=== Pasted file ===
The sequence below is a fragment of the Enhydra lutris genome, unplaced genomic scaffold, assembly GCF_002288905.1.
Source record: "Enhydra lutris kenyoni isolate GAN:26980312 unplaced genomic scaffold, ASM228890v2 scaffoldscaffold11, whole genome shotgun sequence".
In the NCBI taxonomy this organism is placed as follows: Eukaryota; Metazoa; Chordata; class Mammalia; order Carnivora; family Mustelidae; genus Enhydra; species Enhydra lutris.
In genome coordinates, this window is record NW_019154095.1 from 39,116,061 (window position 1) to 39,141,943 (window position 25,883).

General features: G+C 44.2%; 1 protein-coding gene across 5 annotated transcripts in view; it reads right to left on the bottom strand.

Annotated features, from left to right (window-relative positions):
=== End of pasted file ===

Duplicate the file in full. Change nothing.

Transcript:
The sequence below is a fragment of the Enhydra lutris genome, unplaced genomic scaffold, assembly GCF_002288905.1.
Source record: "Enhydra lutris kenyoni isolate GAN:26980312 unplaced genomic scaffold, ASM228890v2 scaffoldscaffold11, whole genome shotgun sequence".
In the NCBI taxonomy this organism is placed as follows: Eukaryota; Metazoa; Chordata; class Mammalia; order Carnivora; family Mustelidae; genus Enhydra; species Enhydra lutris.
In genome coordinates, this window is record NW_019154095.1 from 39,116,061 (window position 1) to 39,141,943 (window position 25,883).

General features: G+C 44.2%; 1 protein-coding gene across 5 annotated transcripts in view; it reads right to left on the bottom strand.

Annotated features, from left to right (window-relative positions):